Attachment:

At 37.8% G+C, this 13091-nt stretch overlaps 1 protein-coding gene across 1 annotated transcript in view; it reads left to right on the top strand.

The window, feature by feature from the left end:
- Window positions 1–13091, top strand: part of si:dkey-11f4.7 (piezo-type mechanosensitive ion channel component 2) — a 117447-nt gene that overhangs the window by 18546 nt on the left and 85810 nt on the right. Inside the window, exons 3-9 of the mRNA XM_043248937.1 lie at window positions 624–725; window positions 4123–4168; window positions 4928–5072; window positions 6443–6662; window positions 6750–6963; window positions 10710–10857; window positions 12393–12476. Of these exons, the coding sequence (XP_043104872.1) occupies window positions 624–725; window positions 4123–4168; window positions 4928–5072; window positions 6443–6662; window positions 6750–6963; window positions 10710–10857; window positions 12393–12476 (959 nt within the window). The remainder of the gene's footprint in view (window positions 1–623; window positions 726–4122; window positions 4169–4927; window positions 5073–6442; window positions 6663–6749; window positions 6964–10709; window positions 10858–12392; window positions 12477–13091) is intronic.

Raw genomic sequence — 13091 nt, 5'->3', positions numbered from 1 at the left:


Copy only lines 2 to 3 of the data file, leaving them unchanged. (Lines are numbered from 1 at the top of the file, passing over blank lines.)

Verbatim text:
The window, feature by feature from the left end:
- Window positions 1–13091, top strand: part of si:dkey-11f4.7 (piezo-type mechanosensitive ion channel component 2) — a 117447-nt gene that overhangs the window by 18546 nt on the left and 85810 nt on the right. Inside the window, exons 3-9 of the mRNA XM_043248937.1 lie at window positions 624–725; window positions 4123–4168; window positions 4928–5072; window positions 6443–6662; window positions 6750–6963; window positions 10710–10857; window positions 12393–12476. Of these exons, the coding sequence (XP_043104872.1) occupies window positions 624–725; window positions 4123–4168; window positions 4928–5072; window positions 6443–6662; window positions 6750–6963; window positions 10710–10857; window positions 12393–12476 (959 nt within the window). The remainder of the gene's footprint in view (window positions 1–623; window positions 726–4122; window positions 4169–4927; window positions 5073–6442; window positions 6663–6749; window positions 6964–10709; window positions 10858–12392; window positions 12477–13091) is intronic.